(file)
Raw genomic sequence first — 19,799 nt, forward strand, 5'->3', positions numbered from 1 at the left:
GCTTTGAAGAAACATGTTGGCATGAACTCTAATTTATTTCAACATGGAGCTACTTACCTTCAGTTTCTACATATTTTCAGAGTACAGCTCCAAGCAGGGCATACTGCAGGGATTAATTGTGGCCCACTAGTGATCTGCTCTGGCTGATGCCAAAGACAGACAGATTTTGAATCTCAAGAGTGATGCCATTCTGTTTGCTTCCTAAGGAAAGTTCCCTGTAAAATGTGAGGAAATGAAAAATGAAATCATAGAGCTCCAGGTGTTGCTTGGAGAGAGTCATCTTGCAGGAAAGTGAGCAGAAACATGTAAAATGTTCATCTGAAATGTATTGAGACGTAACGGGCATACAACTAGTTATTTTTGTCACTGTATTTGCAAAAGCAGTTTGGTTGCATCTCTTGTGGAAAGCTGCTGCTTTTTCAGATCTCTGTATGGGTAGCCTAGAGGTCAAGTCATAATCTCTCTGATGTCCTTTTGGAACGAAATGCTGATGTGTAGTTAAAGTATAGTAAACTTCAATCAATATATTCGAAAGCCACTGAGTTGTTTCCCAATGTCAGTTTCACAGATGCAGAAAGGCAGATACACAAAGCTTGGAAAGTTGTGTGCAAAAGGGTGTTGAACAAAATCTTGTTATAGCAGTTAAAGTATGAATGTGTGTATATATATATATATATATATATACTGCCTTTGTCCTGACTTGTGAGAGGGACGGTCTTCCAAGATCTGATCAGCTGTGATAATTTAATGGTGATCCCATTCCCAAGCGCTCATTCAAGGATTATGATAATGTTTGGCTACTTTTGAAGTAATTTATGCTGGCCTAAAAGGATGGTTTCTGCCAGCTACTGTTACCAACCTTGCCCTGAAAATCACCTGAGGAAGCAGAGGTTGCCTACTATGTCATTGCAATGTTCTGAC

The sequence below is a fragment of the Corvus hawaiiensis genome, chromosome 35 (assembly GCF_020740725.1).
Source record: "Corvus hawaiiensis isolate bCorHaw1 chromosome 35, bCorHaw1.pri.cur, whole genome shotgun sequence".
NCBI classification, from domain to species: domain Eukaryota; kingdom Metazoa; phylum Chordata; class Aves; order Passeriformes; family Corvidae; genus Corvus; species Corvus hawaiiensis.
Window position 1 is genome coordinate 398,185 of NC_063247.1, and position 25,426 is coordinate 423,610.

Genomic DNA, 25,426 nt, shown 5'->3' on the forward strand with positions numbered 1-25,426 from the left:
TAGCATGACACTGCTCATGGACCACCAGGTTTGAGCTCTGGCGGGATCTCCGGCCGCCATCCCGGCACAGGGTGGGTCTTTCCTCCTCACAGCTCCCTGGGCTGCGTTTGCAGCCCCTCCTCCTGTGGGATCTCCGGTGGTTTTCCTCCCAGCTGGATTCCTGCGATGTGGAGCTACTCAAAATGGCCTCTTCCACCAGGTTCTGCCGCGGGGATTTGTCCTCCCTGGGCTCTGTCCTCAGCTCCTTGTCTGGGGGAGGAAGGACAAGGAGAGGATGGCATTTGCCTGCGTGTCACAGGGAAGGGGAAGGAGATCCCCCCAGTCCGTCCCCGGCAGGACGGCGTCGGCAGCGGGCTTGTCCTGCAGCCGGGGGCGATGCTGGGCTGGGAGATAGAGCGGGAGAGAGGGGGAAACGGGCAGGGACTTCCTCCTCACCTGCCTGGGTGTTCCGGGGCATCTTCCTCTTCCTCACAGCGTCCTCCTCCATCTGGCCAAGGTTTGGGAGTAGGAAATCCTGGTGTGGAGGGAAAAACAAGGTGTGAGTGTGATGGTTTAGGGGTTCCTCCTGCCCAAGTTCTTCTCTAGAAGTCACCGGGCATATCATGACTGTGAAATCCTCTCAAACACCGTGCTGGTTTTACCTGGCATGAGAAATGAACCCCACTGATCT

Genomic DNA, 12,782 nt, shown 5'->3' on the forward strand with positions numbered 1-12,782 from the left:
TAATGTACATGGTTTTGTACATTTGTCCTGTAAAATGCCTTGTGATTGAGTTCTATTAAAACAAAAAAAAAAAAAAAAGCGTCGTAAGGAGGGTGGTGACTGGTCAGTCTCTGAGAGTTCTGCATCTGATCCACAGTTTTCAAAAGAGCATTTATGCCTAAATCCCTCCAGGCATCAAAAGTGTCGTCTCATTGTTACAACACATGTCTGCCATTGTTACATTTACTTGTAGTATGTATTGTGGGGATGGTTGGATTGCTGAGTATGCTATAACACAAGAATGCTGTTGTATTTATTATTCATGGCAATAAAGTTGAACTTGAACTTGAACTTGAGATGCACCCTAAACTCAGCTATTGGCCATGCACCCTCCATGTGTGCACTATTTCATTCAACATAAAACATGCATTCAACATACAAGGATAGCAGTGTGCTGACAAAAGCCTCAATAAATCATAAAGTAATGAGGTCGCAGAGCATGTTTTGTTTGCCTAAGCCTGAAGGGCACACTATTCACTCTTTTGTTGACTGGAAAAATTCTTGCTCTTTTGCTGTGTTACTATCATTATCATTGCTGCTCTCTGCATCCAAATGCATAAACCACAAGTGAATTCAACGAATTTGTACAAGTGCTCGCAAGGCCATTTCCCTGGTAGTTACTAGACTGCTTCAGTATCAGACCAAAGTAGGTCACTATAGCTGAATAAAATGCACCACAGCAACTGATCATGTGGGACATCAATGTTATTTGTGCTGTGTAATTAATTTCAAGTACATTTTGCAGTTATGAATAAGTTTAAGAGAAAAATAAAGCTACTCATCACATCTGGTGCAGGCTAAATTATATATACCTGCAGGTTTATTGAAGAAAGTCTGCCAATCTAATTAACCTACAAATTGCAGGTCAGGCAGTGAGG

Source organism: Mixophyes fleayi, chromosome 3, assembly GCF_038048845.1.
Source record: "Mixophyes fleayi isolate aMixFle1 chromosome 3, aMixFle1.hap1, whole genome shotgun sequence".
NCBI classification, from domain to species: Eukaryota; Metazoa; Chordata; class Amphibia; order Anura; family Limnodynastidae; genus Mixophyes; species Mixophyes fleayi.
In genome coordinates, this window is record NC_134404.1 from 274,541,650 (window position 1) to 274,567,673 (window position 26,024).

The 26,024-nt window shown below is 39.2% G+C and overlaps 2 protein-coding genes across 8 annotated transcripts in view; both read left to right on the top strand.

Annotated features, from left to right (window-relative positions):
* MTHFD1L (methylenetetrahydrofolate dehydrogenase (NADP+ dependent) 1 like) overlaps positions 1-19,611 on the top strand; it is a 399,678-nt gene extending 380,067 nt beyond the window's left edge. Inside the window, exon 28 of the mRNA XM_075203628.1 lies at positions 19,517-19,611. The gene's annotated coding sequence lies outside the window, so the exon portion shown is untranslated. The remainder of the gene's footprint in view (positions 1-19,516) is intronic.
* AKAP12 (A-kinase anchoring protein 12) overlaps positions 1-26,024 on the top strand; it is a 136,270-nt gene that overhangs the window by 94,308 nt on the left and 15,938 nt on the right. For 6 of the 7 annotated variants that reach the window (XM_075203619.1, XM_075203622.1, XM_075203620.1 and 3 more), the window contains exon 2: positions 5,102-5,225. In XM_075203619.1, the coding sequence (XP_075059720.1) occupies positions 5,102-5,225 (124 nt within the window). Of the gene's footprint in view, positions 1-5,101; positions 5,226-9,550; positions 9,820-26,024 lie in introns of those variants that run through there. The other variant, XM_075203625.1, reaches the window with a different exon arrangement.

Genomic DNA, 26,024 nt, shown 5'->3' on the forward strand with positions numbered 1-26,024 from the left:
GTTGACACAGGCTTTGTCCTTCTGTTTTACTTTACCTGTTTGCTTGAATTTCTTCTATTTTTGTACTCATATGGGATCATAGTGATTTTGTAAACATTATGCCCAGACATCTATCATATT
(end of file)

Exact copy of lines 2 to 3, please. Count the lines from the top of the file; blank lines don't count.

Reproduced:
GCTTTGAAGAAACATGTTGGCATGAACTCTAATTTATTTCAACATGGAGCTACTTACCTTCAGTTTCTACATATTTTCAGAGTACAGCTCCAAGCAGGGCATACTGCAGGGATTAATTGTGGCCCACTAGTGATCTGCTCTGGCTGATGCCAAAGACAGACAGATTTTGAATCTCAAGAGTGATGCCATTCTGTTTGCTTCCTAAGGAAAGTTCCCTGTAAAATGTGAGGAAATGAAAAATGAAATCATAGAGCTCCAGGTGTTGCTTGGAGAGAGTCATCTTGCAGGAAAGTGAGCAGAAACATGTAAAATGTTCATCTGAAATGTATTGAGACGTAACGGGCATACAACTAGTTATTTTTGTCACTGTATTTGCAAAAGCAGTTTGGTTGCATCTCTTGTGGAAAGCTGCTGCTTTTTCAGATCTCTGTATGGGTAGCCTAGAGGTCAAGTCATAATCTCTCTGATGTCCTTTTGGAACGAAATGCTGATGTGTAGTTAAAGTATAGTAAACTTCAATCAATATATTCGAAAGCCACTGAGTTGTTTCCCAATGTCAGTTTCACAGATGCAGAAAGGCAGATACACAAAGCTTGGAAAGTTGTGTGCAAAAGGGTGTTGAACAAAATCTTGTTATAGCAGTTAAAGTATGAATGTGTGTATATATATATATATATATATATACTGCCTTTGTCCTGACTTGTGAGAGGGACGGTCTTCCAAGATCTGATCAGCTGTGATAATTTAATGGTGATCCCATTCCCAAGCGCTCATTCAAGGATTATGATAATGTTTGGCTACTTTTGAAGTAATTTATGCTGGCCTAAAAGGATGGTTTCTGCCAGCTACTGTTACCAACCTTGCCCTGAAAATCACCTGAGGAAGCAGAGGTTGCCTACTATGTCATTGCAATGTTCTGAC

The sequence below is a fragment of the Corvus hawaiiensis genome, chromosome 35 (assembly GCF_020740725.1).